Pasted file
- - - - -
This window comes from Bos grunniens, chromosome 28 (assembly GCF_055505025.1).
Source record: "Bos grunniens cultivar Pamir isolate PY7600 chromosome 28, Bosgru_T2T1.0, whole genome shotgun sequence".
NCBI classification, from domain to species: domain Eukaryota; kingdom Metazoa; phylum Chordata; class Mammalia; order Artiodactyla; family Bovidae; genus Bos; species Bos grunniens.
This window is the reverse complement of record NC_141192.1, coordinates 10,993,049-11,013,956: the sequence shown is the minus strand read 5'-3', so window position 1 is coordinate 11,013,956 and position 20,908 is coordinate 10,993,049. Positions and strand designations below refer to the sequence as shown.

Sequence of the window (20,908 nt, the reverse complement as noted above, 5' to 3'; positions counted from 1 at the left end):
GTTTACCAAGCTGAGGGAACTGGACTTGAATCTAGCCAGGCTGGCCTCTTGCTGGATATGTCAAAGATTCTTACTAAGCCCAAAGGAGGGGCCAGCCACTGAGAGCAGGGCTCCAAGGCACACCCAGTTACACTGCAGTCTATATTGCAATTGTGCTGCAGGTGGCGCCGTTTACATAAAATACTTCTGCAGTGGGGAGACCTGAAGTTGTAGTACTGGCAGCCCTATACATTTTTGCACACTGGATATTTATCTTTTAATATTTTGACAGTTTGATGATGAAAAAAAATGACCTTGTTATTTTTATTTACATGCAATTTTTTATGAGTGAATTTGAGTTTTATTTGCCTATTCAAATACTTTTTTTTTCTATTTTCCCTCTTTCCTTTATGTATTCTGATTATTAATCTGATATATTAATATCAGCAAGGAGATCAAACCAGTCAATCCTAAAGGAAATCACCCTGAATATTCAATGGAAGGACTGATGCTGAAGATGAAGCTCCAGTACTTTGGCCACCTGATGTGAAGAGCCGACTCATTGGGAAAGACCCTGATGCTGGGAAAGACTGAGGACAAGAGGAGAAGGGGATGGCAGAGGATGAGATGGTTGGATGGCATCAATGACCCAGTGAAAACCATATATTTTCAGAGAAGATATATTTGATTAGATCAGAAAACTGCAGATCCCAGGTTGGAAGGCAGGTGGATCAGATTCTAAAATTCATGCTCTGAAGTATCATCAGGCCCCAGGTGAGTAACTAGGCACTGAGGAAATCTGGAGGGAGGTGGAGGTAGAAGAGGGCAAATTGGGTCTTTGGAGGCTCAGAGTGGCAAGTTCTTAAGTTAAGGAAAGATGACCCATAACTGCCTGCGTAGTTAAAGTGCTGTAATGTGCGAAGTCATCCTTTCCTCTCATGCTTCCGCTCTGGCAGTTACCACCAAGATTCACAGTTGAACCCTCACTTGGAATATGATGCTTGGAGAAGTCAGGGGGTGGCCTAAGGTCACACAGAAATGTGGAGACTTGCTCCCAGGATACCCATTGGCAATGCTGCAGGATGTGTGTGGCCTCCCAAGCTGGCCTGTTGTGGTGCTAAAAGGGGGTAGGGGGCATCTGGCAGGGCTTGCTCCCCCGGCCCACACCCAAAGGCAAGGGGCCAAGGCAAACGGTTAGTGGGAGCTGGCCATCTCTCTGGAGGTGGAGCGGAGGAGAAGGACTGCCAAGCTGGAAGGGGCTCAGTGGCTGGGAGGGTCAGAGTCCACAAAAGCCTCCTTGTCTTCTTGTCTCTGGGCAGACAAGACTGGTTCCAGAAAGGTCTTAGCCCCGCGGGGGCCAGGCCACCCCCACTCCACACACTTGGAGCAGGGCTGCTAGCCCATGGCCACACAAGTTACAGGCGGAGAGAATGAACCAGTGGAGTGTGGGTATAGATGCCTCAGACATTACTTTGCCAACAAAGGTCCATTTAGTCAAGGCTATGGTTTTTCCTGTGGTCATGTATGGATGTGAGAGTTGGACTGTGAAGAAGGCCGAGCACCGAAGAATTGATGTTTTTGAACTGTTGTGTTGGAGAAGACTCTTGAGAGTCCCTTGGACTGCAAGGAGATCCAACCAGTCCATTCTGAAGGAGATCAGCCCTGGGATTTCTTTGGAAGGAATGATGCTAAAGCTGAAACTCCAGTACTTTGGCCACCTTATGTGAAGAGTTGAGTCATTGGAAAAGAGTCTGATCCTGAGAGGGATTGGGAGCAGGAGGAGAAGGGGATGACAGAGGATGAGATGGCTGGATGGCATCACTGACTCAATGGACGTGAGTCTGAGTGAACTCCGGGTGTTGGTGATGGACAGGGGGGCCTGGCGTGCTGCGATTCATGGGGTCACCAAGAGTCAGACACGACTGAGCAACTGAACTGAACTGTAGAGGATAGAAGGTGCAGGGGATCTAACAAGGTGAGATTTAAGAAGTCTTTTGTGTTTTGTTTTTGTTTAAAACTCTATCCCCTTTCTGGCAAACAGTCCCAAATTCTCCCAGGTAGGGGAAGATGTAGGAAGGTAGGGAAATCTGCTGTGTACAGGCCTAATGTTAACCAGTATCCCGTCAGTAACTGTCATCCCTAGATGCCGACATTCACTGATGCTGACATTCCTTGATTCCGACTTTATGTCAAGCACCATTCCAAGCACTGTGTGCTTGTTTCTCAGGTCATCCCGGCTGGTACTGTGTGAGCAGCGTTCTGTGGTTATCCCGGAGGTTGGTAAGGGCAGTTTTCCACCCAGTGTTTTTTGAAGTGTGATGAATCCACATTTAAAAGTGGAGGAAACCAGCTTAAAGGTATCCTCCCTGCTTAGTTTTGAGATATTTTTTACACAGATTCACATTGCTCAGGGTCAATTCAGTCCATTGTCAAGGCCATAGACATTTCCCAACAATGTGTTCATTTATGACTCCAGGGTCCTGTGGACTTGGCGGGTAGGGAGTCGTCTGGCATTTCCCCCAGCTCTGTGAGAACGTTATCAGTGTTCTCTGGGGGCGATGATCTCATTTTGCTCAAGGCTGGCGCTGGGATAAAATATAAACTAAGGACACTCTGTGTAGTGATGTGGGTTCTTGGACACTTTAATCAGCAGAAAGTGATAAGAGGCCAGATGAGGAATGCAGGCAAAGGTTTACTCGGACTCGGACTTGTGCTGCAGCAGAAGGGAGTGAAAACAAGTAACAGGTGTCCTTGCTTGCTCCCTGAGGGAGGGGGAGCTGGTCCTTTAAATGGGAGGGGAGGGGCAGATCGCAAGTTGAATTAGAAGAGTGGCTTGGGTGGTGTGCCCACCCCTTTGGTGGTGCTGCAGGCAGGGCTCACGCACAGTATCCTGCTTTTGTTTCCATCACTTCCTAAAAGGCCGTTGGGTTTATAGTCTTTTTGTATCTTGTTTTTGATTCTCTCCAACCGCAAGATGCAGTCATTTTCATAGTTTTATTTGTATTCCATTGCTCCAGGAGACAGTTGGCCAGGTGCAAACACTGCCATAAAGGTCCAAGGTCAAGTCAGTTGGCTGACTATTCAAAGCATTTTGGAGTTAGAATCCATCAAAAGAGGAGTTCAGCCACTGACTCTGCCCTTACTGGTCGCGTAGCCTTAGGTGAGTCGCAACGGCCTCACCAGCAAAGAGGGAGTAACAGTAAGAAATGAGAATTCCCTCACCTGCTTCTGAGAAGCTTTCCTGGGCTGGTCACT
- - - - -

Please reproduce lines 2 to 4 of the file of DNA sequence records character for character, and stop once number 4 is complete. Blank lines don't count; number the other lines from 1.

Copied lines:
Source record: "Bos grunniens cultivar Pamir isolate PY7600 chromosome 28, Bosgru_T2T1.0, whole genome shotgun sequence".
NCBI classification, from domain to species: domain Eukaryota; kingdom Metazoa; phylum Chordata; class Mammalia; order Artiodactyla; family Bovidae; genus Bos; species Bos grunniens.
This window is the reverse complement of record NC_141192.1, coordinates 10,993,049-11,013,956: the sequence shown is the minus strand read 5'-3', so window position 1 is coordinate 11,013,956 and position 20,908 is coordinate 10,993,049. Positions and strand designations below refer to the sequence as shown.